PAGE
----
Despite the promise of the mint-looking advance poster and it's unquestionably Mentor-esque imagery (yeaaaasssh), tonight's review, edited and released in the States as "Land of the Minotaur", is more of a drag than it ought to have been, with silver screen legends Donald Pleasance and Peter Cushing, appearing together for the first time since 1960's excellent The Flesh and The Fiends, good and evil-style posturing against a bevvy of blonde beauties with a score by the legendary Brian Eno, but a hapless script, oafish pacing, amateurish direction, and an outrageously inept male lead performance by one Costa Skouras, who kind of looks like a less likable Greek Jay Leno, anchor this piece of late night tv filler as the second feature on a dreary drive-in double bill, and I don't know about any of you, but I'd usually be in the back seat, pistoning into some weepy young devotchka's gutty-wuts like Bill Laimbeer with two fouls, by that time, and not inclined to pay much attention to whatever the hell was going on up on the big screen outside. Therein lies my beef here, you see, as a lifetime horror nut, I would have waived the backseat time on Pleasance and Cushing alone, only to witness...
"But your eyebrows bring me to squirting climax..." quips Milo's squeeze (Jane Lyle).
On a remote Greek isle, nosy couples have been going missing while monkeying around some delapidated ruins, leading local priest, Father Roche(Pleasance), to surmise that something or someone sinister has orchestrated the disappearances. When three more visiting tourists vanish, Roche sends off a letter to New York, where his dubious detective pal, Milo (Skouras), is shacked up with a gorgeous blonde (Lyle), urging him to drop his metropolitan affairs and fly to Greece immediately and assist him in investigating the strange goings-on. When Milo inevitably arrives on the scene, he naturally slags off Roche's every suggestion as superstitious rubbish, causing the padre to wildly overreact to Milo's imaginary lead foot while driving (shoddy editing shows the car barely coasting). Then there's Laurie (Luan Peters), the distraught girlfriend of one of the missing men, who classically catches an ill-timed backhander across the face-piece when Milo misses his mark in a dramatic exchange gone awry.
"But I don't wanna 'come on and zoom-ah-zoom-ah-zoom-ah-zoom'!"
Enter Baron Corofax (Cushing), on exile from the Carpathians and heading a really splendid Minoan cult of Satan-worshipping pagans (eh, like I said earlier, the script is foggy) who wear satin robes and hoods and enjoy sacrificing people by the two's to an over-sized golden minotaur statue that talks and repeatedly blows flames out of it's nostrils. So there's that. Corofax also enjoys being chauffeured around the island in a limousine and bullying non-believers with a shotgun. Of course, Roche and Milo get themselves captured and dragged off to the cult's fancy subterranean digs, where the priest's visual premonitions of being shanked in the armpit on an altar nearly come true, except that he's equipped with a gaudy homemade-looking cross and container of holy water, which just so happens to be the only effective weapon against these nearly invincible evil-doers and their full moon-only time frame. You could almost predict exactly what's gonna happen in the climax, if you gave enough of a shit, that is...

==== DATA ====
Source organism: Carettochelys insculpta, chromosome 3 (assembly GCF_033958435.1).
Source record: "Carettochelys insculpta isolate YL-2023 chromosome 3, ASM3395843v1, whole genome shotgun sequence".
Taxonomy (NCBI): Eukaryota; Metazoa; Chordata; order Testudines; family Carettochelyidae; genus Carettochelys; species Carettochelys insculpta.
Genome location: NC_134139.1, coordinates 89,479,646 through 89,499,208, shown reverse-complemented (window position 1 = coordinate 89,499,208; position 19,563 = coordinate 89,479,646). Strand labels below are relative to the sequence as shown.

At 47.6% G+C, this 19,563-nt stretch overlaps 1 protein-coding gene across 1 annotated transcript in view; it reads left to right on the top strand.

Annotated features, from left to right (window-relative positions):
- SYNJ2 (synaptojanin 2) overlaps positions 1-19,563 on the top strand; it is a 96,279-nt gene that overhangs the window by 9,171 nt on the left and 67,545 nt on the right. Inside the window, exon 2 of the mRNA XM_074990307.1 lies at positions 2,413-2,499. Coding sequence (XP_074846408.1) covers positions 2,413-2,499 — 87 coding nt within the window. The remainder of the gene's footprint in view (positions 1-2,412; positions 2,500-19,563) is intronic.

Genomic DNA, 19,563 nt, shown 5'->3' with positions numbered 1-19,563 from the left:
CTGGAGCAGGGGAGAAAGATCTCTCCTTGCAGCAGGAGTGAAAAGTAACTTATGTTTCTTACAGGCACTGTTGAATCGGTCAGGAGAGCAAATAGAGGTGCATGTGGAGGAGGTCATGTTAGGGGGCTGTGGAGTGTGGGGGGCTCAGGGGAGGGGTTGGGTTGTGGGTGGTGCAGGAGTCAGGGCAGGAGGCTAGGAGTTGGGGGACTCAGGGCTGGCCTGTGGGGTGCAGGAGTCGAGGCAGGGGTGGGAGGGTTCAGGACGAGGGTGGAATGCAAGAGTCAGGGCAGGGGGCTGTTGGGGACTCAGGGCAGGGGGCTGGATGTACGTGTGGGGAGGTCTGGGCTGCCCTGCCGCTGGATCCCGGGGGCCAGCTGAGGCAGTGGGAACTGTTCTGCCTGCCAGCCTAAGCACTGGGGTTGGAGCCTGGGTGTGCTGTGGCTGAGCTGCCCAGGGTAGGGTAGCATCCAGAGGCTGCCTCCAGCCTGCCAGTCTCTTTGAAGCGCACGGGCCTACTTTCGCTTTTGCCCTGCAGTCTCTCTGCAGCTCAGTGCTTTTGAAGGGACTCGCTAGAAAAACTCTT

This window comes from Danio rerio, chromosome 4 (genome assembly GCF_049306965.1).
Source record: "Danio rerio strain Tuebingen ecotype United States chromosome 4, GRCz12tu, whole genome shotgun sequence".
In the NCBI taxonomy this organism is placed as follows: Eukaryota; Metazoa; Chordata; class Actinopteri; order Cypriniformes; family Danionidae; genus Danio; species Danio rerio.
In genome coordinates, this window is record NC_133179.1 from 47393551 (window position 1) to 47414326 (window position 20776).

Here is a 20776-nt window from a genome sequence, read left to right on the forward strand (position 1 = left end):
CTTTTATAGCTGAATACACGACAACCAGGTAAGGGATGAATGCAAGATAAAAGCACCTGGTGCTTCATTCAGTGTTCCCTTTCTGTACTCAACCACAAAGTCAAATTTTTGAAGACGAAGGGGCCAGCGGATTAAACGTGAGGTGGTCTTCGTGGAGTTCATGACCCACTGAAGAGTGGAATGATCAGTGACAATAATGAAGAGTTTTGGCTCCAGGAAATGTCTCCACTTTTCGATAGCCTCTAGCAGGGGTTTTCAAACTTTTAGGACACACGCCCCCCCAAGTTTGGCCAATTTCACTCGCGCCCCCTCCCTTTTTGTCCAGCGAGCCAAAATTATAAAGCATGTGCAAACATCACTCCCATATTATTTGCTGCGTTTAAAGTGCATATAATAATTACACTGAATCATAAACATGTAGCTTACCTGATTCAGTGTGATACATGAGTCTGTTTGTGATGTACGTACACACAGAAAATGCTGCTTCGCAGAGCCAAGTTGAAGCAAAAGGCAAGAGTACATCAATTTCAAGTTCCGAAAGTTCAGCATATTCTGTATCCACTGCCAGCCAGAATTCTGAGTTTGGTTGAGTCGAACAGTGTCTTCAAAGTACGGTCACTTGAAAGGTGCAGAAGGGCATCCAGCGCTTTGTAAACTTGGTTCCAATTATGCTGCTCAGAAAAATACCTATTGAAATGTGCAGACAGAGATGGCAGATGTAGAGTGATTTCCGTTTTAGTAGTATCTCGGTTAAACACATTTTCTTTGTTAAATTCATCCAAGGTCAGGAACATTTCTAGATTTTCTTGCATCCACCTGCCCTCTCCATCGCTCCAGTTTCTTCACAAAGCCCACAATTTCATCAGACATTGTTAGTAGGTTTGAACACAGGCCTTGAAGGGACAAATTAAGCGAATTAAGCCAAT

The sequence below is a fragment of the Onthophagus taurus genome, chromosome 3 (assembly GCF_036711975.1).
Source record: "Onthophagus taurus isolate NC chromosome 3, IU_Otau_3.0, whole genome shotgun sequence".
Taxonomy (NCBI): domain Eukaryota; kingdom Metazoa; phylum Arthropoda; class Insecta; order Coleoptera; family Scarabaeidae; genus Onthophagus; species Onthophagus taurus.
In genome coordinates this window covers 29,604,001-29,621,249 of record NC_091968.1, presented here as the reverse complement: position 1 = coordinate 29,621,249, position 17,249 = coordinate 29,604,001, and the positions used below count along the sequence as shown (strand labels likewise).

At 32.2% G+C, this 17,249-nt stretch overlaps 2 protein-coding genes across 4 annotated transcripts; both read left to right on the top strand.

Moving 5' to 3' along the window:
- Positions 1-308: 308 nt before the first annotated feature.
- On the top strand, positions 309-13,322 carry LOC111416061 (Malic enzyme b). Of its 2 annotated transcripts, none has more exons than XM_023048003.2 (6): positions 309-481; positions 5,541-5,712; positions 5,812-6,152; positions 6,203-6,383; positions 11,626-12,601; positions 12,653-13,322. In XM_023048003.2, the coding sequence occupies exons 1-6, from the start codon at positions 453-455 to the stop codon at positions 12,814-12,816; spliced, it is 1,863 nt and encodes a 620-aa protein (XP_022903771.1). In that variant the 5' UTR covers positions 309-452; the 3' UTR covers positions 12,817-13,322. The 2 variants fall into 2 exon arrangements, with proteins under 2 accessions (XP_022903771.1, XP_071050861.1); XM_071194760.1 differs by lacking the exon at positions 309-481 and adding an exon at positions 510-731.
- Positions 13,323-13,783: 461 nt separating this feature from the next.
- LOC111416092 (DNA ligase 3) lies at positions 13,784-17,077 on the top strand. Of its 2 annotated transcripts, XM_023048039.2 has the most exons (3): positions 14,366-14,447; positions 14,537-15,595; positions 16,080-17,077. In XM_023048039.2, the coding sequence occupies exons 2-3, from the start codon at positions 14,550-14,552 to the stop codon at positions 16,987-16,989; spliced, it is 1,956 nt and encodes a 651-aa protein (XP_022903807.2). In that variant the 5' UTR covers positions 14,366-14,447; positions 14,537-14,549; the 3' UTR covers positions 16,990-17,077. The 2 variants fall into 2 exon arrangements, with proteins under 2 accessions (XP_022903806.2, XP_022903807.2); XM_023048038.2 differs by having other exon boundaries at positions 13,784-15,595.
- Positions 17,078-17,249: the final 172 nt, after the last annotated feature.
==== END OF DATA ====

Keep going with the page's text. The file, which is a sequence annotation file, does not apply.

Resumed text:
"That is correct. Write a proper screenplay and I shan't be forced to blow your head off."
You'll remember Jane Lyle as the impossibly hot blonde lead in the Greek-lensed Island of Death the previous year. In fact, Bob Behling and Jessica Dublin, both also from the cult classic cast, are aboard here, but forgive my momentary lapse into a fucking caveman at the prospect of Ms. Lyle and her seldom seen-but-breathtaking physical endowments for a second, when I say yes, yes I most certainly would. She was a Top Five dish of the decade in my book. You're all entitled to your own personal favorites, but she was sweetly pretty, and I want to protect her. In my hypothetical drive-in trip earlier, I'd opted out of the back windshield steam for the sake of the big names involved, and ultimately, that particular sacrifice would not have been worth it, given the failure of the motion picture to generate little else but unintentional laughs. On the scale, Men manages a mere single Wop. Approach with caution.
Dig Donald's "I'm about to be shivved for Satan" expression.